Some 200,000 people are expected at the solemn Mass at Kyaikkasan Grounds, including Buddhist and Muslim leaders. Some 6,000 kids will take part in the Mass for young people the next day. Filipinos, Australians and Thais are also expected for Pope Francis’ apostolic journey. From our correspondent.
Yangon (AsiaNews) – Final preparations are underway in the main buildings and places of worship serving Yangon’s Catholic community as it gets ready for the arrival of Pope Francis, the first pontiff in history to visit Myanmar on an apostolic journey.
"These are really hectic hours," said Fr Mariano Soe Naing, spokesman for the Catholic Bishops' Conference of Myanmar (CBCM) and director of the latter’s Office of Social Communication (OSC), speaking to AsiaNews.
"Although almost everything is ready, we are now involved with Myanmar police to define a security protocol for the Mass the Holy Father will celebrate at Kyaikkasan Grounds on the morning of 29 November. Controls will be very strict to avoid anything that might cause disturbance," Fr Mariano said.
The highpoint of the papal visit, the solemn celebration, continues to attract the curiosity of Myanmar citizens. No one wants to miss the historic event, including non-Catholics.
In fact, in addition to the expected 200,000 Catholics from all over the country, the CBCM is still receiving requests for accreditation from many Buddhists and Muslims, but for organisational reasons they are only granted to religious leaders.
"We do not want people who are not accustomed to our religious functions to disrupt the Mass,” the CBCM spokesman said. “This also applies to the 300 or so journalists who will be present. We have a dedicated space for them in the stadium to prevent them from going about in the crowd causing havoc."
Meanwhile, in St Mary’s Cathedral, which is located in the heart of the city, volunteers are working hard to set up the section for young Catholics who will be central to the Mass on 30 November. As some work on the decorations inside the church (pictured), others work outside the building (pictured).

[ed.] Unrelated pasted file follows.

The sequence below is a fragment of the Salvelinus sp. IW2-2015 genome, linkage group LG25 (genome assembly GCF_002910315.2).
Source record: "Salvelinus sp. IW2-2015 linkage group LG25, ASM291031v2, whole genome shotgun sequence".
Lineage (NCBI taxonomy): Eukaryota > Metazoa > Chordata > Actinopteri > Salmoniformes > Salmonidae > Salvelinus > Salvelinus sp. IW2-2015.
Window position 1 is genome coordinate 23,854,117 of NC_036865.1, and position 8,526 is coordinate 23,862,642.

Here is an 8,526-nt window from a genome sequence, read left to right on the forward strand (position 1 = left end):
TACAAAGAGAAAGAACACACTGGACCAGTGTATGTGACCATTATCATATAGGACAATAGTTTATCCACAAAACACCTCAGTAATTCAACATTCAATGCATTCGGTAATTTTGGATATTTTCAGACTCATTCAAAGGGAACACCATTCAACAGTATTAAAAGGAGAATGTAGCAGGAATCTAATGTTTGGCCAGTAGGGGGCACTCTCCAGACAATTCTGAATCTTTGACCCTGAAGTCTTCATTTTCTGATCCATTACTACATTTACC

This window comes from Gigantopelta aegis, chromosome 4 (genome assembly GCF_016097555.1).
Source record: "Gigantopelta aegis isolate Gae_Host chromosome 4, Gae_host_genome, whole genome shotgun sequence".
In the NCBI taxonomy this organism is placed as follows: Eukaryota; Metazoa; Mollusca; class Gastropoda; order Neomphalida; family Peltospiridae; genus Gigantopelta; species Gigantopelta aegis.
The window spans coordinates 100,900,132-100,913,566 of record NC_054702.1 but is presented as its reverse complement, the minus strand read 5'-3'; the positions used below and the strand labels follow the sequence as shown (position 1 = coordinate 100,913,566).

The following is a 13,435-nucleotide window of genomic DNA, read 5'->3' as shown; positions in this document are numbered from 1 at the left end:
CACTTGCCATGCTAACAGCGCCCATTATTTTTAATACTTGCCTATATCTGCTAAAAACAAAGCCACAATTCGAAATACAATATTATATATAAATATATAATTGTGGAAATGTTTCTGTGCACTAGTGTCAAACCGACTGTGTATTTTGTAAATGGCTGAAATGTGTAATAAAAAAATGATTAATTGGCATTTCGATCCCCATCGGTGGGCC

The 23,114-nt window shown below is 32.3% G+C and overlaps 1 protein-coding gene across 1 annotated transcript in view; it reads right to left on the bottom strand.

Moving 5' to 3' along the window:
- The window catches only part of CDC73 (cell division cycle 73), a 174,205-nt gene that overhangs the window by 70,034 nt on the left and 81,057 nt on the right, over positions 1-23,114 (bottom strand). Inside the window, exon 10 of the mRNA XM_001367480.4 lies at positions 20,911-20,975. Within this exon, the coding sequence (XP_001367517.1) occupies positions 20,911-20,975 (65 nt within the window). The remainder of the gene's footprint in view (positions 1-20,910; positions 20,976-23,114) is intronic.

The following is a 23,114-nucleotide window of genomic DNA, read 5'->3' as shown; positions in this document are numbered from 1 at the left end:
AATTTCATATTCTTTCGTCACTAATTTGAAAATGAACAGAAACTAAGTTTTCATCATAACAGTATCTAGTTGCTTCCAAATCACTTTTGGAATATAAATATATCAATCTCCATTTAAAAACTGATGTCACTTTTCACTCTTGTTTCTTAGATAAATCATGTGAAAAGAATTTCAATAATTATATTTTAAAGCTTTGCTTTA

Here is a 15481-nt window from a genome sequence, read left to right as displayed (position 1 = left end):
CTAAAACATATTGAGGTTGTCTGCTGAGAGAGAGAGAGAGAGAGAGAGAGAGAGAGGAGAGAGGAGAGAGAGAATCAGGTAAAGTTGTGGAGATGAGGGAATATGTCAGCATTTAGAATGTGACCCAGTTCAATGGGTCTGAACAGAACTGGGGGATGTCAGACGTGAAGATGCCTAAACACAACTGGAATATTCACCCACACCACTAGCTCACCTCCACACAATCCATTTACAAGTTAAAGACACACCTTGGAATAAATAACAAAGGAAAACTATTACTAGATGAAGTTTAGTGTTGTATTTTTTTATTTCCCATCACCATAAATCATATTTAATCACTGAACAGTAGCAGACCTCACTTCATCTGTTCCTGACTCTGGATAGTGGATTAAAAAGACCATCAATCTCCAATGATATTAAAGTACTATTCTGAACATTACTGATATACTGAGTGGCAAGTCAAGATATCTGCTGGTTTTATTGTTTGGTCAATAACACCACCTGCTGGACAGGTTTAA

"Many kids will attend the Mass, about 6,000,” said Fr George (pictured), assistant priest in the cathedral. “However, only 1,000 will be able to sit inside. Another 2,000 will follow the service thanks to giant screens set up outside, and more than 3,000 will be outside the walls of the compound. They come from all the regions of the country and also from abroad: Philippines, Australia, Thailand. No one wants to miss it.”
"The kids are excited about the Holy Father’s arrival. He will encourage them to grow in their faith because they will be the Catholic leaders of tomorrow," the clergyman said. “The theme of the apostolic journey is 'Love and Peace' and through his message Pope Francis will hand them the responsibility to become the tool of peace and reconciliation in our country.”
Pilgrims on their way to Yangon will find hospitality in hostels set up by parishes and religious centres. However, as the day of the day approaches, more and more Catholics are looking for accommodations. The parish of Our Lady of Fatima (pictured), one of the most important in the city, is set to accommodate some faithful from northern Myanmar, almost all ethnic Chin.
"We were expecting a hundred pilgrims, but we are now preparing for nearly a thousand," said Fr Philip Mg Mg, the parish priest. "There are some organisational difficulties, but everyone is trying to make a contribution."
Unfortunately, many Catholics from northern ethnic groups, where civil war rages, cannot afford to travel for economic and security reasons and will not be able to reach Yangon.
Outside the church, a group of young people, ethnic Kachin volunteers, are working on a wooden structure (pictured). Yesterday, a powerful thunderstorm destroyed what had been set up. "It collapsed because Burmese built it. We are Kachin, mountain people. We know how to work wood; we are skillful and fast," said jokingly one Kachin who spoke to the AsiaNews correspondent.